- AstraZeneca's promised return to growth has begun slowly; Group sales of $5.16 billion came in ahead of expectations, but were still down about 1% year-over-year on a constant exchange rate basis. The beat was driven by 69% growth in new products like Lynparza, Tagrisso and Imfinzi during the first half, as well as a boost in sales in China.
- Overall product sales growth is still being pulled down by Crestor's fall off the patent cliff; the additional loss of exclusivity in Europe and Japan cut the legacy statin's product sales by 39% overall, despite 33% growth in China. Divestments of non-core and older products also impacted sales, while boosting cash reserves.
- The company reiterated the 2018 guidance of a low single-digit percentage increase in product sales and core EPS of $3.30 to $3.50.
AstraZeneca has been working at restructuring for the past decade or so, following a decline in sales and R&D productivity, and has been promising a return to growth throughout this time. Growth has been slow, and involved a battle against generic competition. It has been supported, however, by a rejuvenated pipeline, sell-offs of older and non-key drugs, and a renewed focus on three key areas: oncology, respiratory, and cardiovascular and metabolic diseases (CVMD).
These three areas, dubbed "new medicines" by the company, saw growth of 14% in the first half of 2018, and 19% in the second quarter alone. This makes up around 70% of AstraZeneca's current sales. Products sales for the remaining 30%, mainly older drugs, fell by 25% in the first half and 32% in the second quarter, indicating a reducing effect for these drugs.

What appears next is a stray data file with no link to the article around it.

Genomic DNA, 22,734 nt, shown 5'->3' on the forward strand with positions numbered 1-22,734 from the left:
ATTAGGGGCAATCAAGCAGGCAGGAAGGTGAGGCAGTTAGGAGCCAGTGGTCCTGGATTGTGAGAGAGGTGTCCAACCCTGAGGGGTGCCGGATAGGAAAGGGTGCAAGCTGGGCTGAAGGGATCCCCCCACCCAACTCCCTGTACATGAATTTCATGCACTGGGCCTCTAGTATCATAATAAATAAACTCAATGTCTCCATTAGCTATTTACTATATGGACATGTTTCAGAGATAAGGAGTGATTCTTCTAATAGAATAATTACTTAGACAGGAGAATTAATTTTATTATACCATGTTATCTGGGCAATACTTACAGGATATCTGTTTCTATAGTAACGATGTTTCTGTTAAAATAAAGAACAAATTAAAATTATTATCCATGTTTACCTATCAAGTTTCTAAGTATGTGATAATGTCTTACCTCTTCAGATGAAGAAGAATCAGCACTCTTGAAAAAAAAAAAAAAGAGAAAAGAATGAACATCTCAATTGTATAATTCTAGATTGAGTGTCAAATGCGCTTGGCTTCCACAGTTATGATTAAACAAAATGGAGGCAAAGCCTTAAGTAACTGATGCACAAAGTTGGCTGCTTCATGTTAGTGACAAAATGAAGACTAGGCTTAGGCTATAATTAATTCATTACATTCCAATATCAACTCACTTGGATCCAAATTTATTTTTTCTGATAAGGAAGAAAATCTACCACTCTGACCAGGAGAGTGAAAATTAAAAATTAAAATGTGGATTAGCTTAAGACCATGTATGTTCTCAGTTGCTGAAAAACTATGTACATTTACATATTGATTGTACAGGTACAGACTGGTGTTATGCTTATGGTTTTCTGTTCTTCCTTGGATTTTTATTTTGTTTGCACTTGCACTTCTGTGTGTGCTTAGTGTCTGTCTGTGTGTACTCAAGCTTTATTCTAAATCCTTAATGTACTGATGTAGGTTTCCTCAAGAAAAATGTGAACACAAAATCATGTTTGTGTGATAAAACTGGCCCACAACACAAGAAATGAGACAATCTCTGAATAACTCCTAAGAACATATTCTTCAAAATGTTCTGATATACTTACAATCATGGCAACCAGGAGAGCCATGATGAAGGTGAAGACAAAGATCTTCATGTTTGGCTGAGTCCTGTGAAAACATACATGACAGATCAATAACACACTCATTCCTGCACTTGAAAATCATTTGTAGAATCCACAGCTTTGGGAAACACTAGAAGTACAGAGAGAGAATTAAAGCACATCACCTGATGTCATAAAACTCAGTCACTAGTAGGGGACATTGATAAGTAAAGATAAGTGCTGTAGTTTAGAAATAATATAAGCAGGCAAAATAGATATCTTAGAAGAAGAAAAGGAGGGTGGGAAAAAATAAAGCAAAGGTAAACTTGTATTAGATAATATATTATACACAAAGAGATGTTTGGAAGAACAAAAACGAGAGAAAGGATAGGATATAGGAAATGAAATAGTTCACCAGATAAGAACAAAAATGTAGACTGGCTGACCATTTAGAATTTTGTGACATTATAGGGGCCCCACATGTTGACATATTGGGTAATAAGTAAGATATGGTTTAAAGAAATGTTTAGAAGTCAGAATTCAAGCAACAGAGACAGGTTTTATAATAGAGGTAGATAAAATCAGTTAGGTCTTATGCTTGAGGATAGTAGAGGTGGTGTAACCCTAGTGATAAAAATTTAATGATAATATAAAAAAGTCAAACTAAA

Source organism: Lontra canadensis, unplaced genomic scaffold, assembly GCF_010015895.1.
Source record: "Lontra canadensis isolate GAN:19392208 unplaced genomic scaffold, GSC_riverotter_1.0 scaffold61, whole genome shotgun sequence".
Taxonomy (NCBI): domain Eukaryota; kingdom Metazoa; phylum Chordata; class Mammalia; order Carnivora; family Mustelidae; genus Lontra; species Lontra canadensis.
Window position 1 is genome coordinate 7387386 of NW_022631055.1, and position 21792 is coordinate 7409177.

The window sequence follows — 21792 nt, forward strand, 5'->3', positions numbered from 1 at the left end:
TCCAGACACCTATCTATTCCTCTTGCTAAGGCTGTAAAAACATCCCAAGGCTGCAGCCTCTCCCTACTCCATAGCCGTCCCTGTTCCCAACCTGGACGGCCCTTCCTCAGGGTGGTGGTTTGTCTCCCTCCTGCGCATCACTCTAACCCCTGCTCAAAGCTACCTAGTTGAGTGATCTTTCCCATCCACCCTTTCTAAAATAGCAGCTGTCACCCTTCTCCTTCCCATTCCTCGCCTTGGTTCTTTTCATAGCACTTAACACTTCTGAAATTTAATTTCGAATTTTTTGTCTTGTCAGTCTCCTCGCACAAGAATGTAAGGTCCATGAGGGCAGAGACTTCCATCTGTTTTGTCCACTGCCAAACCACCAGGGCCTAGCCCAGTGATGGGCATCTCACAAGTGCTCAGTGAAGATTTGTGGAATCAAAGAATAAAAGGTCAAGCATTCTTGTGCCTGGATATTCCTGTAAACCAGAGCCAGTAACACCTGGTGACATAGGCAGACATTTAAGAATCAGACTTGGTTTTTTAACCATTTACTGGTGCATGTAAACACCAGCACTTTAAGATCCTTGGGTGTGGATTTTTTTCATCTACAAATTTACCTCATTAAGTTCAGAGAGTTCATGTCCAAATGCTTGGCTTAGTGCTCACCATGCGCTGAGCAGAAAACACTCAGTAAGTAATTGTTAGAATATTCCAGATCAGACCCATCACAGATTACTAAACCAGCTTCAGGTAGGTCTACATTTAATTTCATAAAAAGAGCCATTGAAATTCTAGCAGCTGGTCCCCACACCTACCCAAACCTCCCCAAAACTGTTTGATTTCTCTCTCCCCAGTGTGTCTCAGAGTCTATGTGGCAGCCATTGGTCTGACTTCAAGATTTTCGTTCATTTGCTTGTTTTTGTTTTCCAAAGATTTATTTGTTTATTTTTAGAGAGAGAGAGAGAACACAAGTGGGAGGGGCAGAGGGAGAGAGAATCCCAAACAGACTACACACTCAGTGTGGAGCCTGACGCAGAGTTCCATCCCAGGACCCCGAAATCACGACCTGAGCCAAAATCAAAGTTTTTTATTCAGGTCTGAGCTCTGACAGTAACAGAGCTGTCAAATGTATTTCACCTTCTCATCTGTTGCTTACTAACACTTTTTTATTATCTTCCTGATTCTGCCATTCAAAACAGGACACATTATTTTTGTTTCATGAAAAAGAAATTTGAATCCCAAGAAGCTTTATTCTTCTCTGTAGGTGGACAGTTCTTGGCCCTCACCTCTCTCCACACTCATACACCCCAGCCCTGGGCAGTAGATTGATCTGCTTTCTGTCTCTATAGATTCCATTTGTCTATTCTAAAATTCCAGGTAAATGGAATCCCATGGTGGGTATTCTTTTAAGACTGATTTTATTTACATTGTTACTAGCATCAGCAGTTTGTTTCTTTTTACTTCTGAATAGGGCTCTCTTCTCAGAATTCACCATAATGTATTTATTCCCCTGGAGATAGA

"Our strategy is starting to bear fruit," said CEO Pascal Soriot. "We are facing headwinds from patent expiries, including the impact of Seroquel next year, but these will lessen and new product growth will come though. We are at a pivot point."
According to Soriot, return to sales growth is expected in the second half of 2018, as the impact from the patent expiry of Crestor in Europe and Japan and from the divestments eases.
"The impact of Crestor should be out by the end of this year, and we predict low single-digit growth in product sales in 2018," said Soriot.
New medicines in oncology grew by 37% in the first half of 2018, and 40% in the second quarter, driven by sales of Lynparza (olaparib), Tagrisso (osimertinib) and Imfinzi (durvalumab). New oncology now makes up 27% of total product sales.
"Total oncology sales are over $2.6 billion. For the first time in the second quarter, there was a greater input from the new oncology drugs than from the older ones," said Dave Fredrickson, head of the oncology business unit.
All is not quite well in cancer however; Soriot quietly dropped into the call the failure of a trial of selumetinib in thyroid cancer, simply saying the study did not meet its primary endpoint. This drug is part of a collaboration with Merck & Co., and had previously flunked Phase 3 trials in non-small cell lung cancer and metastatic melanoma that had spread to the eye. A footnote to the earnings presentation noted the drug is no longer being studied in Phase 3 for the thyroid indication.
The emerging markets are proving strong for AstraZeneca, with 24% growth in China, and 10% overall, pulled down by declines in Russia. Growth was strong in all three of the main therapy areas, particularly oncology. AstraZeneca has been pushing forward into China, including a standalone joint venture created in 2017.
"It has been said to us 'you now have the pipeline – do you have the commercial strength?' I think we can say yes," added Soriot.